TMO Marist 7s Flag Day Tourney ready, set to go

The 3rd and last TMO Marist American Samoa Flag Day 7’s tournament will take place at the Tafuna Veterans Stadium on the 11th and 12th of April this year.

 

Eight local teams will play for the championship Cup and $10,000 first prize. They are: A’asu, Avele, Vailoa, Marist, Nu’uuli, Lauli’i, Lalomalava, and Leone. They will do battle against 15 teams from Samoa.

 

Tautua Mo Oe, the tournament’s major sponsor is proud to feature profiles of the eight ASRU clubs that will take part in next week’s competition. Today, TMO presents the Lauli’i team — Moli Ole Ava.

 

Entering the village of Lauli’i on the eastern side of Tutuila Island, one has to climb a small hill where the lighthouse stands that the village rugby club is named after — Moli ole Ava. It is one of the most successful, consistent, and oldest clubs in American Samoa. Many well known players have emerged from Lauli’i such as Vui Eli Tagaloa, the current coach, Ropeti Taula, and others.

 

Moli ole Ava has the most players in the Talavalu team that is representing American Samoa in Hong Kong this week. They are: team captain, Fe’ite Alo Okesene, Joseph Poyer, Tavita Silva, and Ross Poyer (non traveling reserve).

 

Last year, Lauli’i was named the territory’s #1 seven’s team after the TMO Marist Sports Club Pago seven’s tournament. As a result, ASRU sent the Moli Ole Ava to honor an invitation from Fiji to represent the territory in one of that country’s premier seven’s competitions, the Coral Coast.

 

Coaching the Lauli’i squad in only his second year on the job is 36-year old, Ropeti Taula. He played for the Moli ole Ava since he arrived here from Lalomanu, Aleipata in 1996, and lived with his family, Aliki Tualatamalelagi in Lauli’i. He is married to Te’e Peters and they have four sons. He is unemployed at this time.

 

“I took over the head coach position when Vui Tagaloa retired two years ago”. He has two assistant coaches and trainers; Jeffery Tagaloa, and Moana Fa’alavelave, and physiotherapist, Mathew Park.

 

Vui has been involved with rugby for many decades as a player and coach, and later was named manager of the Talavalu team. He also traveled with the American Samoa Golden Oldies rugby group that participated in the World Rugby Cup tournament that was held in Capetown, South Africa in 1999.

 

Taula does not agree with the new arrangement that Marist has in place for this year’s tournament and he shares his thoughts.

 

“The TMO American Samoa Marist Sports club Flag Day tournament organizers have taken a step away from ASRU rules and allowed local clubs to include off-island guest players in their squads. For me, that defeats the purpose of what the ASRU and clubs are trying to accomplish. 

 

“We’re developing our local players and introducing the game to the young athletes who show interest and enthusiasm. But to import players is a step backward. They come and take positions in the club teams that should be occupied by the local players, thus denying them their chance in the limelight,” he said.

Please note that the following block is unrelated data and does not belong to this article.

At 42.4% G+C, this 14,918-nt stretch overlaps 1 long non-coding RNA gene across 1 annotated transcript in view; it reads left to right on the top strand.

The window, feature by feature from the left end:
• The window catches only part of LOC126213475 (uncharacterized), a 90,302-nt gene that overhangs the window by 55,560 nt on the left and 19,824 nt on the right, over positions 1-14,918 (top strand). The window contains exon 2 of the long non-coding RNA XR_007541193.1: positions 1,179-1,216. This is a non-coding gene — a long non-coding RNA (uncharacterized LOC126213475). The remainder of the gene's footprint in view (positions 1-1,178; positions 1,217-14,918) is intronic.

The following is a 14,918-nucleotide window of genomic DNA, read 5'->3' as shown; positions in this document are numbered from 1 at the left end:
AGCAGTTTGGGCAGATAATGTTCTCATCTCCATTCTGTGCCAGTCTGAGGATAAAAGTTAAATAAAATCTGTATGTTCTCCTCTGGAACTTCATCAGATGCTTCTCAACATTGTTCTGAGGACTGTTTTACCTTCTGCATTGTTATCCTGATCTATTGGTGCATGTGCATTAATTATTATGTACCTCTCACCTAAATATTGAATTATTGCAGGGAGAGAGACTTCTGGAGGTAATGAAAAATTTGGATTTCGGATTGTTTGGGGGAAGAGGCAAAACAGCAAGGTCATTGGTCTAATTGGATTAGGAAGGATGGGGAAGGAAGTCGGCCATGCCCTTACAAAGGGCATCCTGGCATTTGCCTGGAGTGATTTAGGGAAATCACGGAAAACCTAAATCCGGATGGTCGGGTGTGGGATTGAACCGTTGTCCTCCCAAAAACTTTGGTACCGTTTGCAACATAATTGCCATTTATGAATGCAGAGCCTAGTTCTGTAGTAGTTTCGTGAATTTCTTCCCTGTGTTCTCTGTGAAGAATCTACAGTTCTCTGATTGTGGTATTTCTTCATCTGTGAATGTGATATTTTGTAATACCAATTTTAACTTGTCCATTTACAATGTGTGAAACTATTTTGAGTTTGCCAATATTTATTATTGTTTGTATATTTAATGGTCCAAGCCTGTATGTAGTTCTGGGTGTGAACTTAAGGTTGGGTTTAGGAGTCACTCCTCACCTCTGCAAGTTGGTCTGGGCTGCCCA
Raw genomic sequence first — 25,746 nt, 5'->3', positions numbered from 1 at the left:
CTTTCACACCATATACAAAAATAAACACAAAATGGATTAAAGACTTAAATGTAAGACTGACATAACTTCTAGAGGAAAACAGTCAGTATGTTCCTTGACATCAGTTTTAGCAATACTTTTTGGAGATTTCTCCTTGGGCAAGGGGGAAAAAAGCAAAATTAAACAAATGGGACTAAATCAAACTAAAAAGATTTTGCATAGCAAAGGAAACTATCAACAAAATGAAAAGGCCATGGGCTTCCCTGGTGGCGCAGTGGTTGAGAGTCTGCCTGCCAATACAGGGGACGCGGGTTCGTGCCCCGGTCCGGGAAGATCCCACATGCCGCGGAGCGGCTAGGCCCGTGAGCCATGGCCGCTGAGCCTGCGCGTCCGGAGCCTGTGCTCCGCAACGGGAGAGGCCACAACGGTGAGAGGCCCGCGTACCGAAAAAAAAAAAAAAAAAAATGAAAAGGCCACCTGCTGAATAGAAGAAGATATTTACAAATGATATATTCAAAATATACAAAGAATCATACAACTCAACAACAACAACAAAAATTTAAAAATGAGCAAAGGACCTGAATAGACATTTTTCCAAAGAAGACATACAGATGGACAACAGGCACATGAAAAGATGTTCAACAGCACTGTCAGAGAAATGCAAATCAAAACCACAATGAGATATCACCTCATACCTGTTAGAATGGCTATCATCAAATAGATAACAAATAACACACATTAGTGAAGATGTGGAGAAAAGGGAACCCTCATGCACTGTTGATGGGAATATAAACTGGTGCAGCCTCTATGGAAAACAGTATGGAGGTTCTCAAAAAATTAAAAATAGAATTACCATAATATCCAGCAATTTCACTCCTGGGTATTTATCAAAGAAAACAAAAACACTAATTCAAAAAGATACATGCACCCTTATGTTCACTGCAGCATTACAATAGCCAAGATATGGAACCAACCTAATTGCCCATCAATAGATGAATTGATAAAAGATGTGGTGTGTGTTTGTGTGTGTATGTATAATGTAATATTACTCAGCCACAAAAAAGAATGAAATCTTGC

Taula says he is sticking with his proven squad of 20 players and with the experience of his Talavalu stars, he believes Lauli’i will surprise off-island teams with their speed and skills.

 

The youngest in the squad is, Gus Poyer who is 16 years old and attends Faga’itua High School. He is the brother of two Poyer players on the Talavalu team, Joseph, and Ross. Coach Taula says he has players from the village of Faga’itua in the squad. 

 

“We are running well and our trip to Fiji has taught us a lot of new techniques in ball handling and the way we train. Our players are young and eager to play for our village pride.”

 

Taula explains that the sport is growing and is attracting many young potential players. “Rugby is offering another alternative to the territorial athletes. Many are playing football, soccer, baseball, and other sports. Now rugby has a foot in the door and gives the players many opportunities to travel, see the world, represent their American Samoa in international competitions, and learn new things. 

 

“The Talavalu team’s popularity and its current trip to Hong Kong has captured their interest. A lot of the young players on our team cite that as motivation to play rugby.”

 

The Lauli’i squad trains at Onesosopo Park and shares the playground with the Faga’itua High school football and baseball teams that also hold practices there.

 

The Lauli’i coach wants to thank the Marist Sports Club for hosting this tournament. “It has exposed the hidden rugby talents many players possess but lacked opportunities to showcase them.”

 

Taula wishes to thank the Moli ole Ava supporters, the six denominations in Lauli’i, family and friends, and village fans.

 

“Lauli’i has always been generous when it comes to supporting all our rugby campaigns. We humbly ask our village and the public to again please donate to our cause when we seek your help. We will play our hearts out for you in the upcoming Marist tournament — Thank You.”

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